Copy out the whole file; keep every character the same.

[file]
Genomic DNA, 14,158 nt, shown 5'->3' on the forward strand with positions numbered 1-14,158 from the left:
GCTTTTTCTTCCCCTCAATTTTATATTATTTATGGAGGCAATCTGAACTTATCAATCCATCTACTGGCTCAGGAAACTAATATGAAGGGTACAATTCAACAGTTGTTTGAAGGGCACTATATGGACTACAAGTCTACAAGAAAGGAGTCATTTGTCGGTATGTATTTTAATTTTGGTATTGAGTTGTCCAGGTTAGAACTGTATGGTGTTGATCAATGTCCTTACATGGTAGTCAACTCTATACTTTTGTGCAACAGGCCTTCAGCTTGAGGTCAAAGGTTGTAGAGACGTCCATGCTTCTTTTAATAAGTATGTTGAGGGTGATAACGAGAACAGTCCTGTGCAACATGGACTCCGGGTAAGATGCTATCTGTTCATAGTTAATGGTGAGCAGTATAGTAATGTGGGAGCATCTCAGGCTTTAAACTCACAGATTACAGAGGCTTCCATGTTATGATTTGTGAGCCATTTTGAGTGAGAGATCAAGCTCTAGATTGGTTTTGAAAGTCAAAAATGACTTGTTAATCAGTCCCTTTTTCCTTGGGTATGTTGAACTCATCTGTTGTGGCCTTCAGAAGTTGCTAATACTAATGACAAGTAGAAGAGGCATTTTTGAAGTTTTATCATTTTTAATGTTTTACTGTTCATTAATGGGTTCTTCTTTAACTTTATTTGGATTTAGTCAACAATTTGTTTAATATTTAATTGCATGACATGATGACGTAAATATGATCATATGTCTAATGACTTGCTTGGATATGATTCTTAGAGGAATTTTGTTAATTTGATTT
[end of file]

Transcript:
Genomic DNA, 14,158 nt, shown 5'->3' on the forward strand with positions numbered 1-14,158 from the left:
GCTTTTTCTTCCCCTCAATTTTATATTATTTATGGAGGCAATCTGAACTTATCAATCCATCTACTGGCTCAGGAAACTAATATGAAGGGTACAATTCAACAGTTGTTTGAAGGGCACTATATGGACTACAAGTCTACAAGAAAGGAGTCATTTGTCGGTATGTATTTTAATTTTGGTATTGAGTTGTCCAGGTTAGAACTGTATGGTGTTGATCAATGTCCTTACATGGTAGTCAACTCTATACTTTTGTGCAACAGGCCTTCAGCTTGAGGTCAAAGGTTGTAGAGACGTCCATGCTTCTTTTAATAAGTATGTTGAGGGTGATAACGAGAACAGTCCTGTGCAACATGGACTCCGGGTAAGATGCTATCTGTTCATAGTTAATGGTGAGCAGTATAGTAATGTGGGAGCATCTCAGGCTTTAAACTCACAGATTACAGAGGCTTCCATGTTATGATTTGTGAGCCATTTTGAGTGAGAGATCAAGCTCTAGATTGGTTTTGAAAGTCAAAAATGACTTGTTAATCAGTCCCTTTTTCCTTGGGTATGTTGAACTCATCTGTTGTGGCCTTCAGAAGTTGCTAATACTAATGACAAGTAGAAGAGGCATTTTTGAAGTTTTATCATTTTTAATGTTTTACTGTTCATTAATGGGTTCTTCTTTAACTTTATTTGGATTTAGTCAACAATTTGTTTAATATTTAATTGCATGACATGATGACGTAAATATGATCATATGTCTAATGACTTGCTTGGATATGATTCTTAGAGGAATTTTGTTAATTTGATTT